Magazine article Anglican Journal

Bells Toll for Anniversary: Cathedral Marks 100 Years

Magazine article Anglican Journal

Bells Toll for Anniversary: Cathedral Marks 100 Years

Article excerpt


The world was in a state of financial collapse in 1913 when the 44-metre spire of Saskatoon's Cathedral Church of St. John the Evangelist was capped on Oct. 11, symbolically marking the end of construction. The interior would not be completed for another five years, but a bell tower remained unfinished until this year.

To prepare for the 100th anniversary of the parish, the congregation of St. John the Evangelist is finishing the long-neglected bell tower.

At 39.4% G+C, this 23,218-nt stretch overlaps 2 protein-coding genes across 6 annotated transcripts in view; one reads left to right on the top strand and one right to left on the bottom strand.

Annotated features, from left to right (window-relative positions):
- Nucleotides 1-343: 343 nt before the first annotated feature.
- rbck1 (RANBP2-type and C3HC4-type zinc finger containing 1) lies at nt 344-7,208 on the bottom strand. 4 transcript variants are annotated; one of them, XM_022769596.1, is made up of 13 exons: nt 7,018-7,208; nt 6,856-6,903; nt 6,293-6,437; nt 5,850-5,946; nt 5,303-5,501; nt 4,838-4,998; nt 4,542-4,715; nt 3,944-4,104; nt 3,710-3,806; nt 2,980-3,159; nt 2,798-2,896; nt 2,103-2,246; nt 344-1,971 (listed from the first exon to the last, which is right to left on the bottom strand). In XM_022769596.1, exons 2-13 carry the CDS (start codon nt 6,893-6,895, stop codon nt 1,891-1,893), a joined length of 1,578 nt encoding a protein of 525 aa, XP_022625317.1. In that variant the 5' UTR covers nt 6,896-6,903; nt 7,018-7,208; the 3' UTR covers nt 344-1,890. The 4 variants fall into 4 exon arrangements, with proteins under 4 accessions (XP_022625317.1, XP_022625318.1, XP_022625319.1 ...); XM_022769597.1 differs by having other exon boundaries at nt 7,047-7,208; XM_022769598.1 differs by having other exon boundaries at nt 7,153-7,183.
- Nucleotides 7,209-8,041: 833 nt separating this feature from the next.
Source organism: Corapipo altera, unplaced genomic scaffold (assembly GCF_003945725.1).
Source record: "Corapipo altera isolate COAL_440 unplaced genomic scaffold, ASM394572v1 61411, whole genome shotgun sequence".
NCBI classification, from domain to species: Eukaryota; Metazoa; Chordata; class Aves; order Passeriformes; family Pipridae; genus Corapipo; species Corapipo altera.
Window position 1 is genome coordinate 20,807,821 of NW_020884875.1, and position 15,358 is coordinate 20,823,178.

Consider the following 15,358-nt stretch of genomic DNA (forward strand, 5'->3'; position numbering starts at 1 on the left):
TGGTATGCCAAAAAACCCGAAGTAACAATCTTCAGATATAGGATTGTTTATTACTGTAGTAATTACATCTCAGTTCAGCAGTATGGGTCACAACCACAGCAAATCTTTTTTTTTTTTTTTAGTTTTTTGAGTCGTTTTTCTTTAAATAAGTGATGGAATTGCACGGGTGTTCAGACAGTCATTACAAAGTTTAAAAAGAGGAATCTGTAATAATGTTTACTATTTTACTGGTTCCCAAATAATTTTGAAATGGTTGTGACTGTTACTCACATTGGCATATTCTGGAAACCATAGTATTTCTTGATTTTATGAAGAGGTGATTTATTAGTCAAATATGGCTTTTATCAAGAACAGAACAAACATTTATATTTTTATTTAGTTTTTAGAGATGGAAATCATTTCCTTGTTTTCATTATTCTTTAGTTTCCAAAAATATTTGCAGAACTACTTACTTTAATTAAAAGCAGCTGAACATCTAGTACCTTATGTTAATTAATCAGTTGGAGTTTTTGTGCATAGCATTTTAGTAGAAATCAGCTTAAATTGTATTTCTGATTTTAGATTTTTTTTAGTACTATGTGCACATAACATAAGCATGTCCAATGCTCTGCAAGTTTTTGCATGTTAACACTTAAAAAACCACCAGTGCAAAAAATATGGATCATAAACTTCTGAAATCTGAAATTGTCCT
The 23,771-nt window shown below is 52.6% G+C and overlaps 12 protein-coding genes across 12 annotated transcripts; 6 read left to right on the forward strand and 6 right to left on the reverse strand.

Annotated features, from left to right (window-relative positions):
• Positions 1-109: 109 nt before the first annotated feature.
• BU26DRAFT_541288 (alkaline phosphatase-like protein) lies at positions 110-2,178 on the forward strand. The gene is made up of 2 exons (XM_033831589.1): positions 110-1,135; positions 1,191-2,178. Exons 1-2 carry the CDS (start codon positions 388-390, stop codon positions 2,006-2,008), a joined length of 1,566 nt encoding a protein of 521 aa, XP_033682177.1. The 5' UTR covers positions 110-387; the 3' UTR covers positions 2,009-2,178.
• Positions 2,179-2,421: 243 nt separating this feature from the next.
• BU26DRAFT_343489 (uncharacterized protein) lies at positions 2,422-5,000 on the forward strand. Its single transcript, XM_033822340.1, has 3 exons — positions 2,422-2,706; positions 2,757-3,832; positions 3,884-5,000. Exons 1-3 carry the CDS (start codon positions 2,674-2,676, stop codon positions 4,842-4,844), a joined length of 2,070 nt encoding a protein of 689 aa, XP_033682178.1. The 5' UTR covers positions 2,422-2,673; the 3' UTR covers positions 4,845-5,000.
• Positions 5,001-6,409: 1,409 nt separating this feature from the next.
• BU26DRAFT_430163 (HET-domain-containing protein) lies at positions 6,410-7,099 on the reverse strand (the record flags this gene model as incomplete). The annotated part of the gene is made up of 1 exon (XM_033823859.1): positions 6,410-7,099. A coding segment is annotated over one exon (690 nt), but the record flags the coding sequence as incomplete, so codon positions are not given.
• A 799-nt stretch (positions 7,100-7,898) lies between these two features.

The newly installed clock now peals the notes of Big Ben to mark the hours. Said Bill Latshaw, a parish member who conducts tours of the cathedral, "The chimes are the tubular ones from the original St. John's Church where the parish began in 1902."

Archbishop Tom Morgan said the cathedral looks like it was designed for India, but somehow it found its way to Saskatoon. "With its red brick and terra cotta exterior, it could easily have fit in India. There is certainly nothing like it anywhere else in Canada," said the archbishop.

The cornerstone of the building was laid Sept. 2, 1912, by then-governor general, the Duke of Connaught. The first services were held in the church on Oct. 7, 1917. At that point, said St. John's current rector, Dean Susan Charbonneau, the building was not yet a cathedral. "That designation comes when a church is the see or seat of the bishop. That happened in 1932," said Ms. Charbonneau.

Mr. Latshaw describes the design of the church as early English/Gothic or Gothic Revival. …

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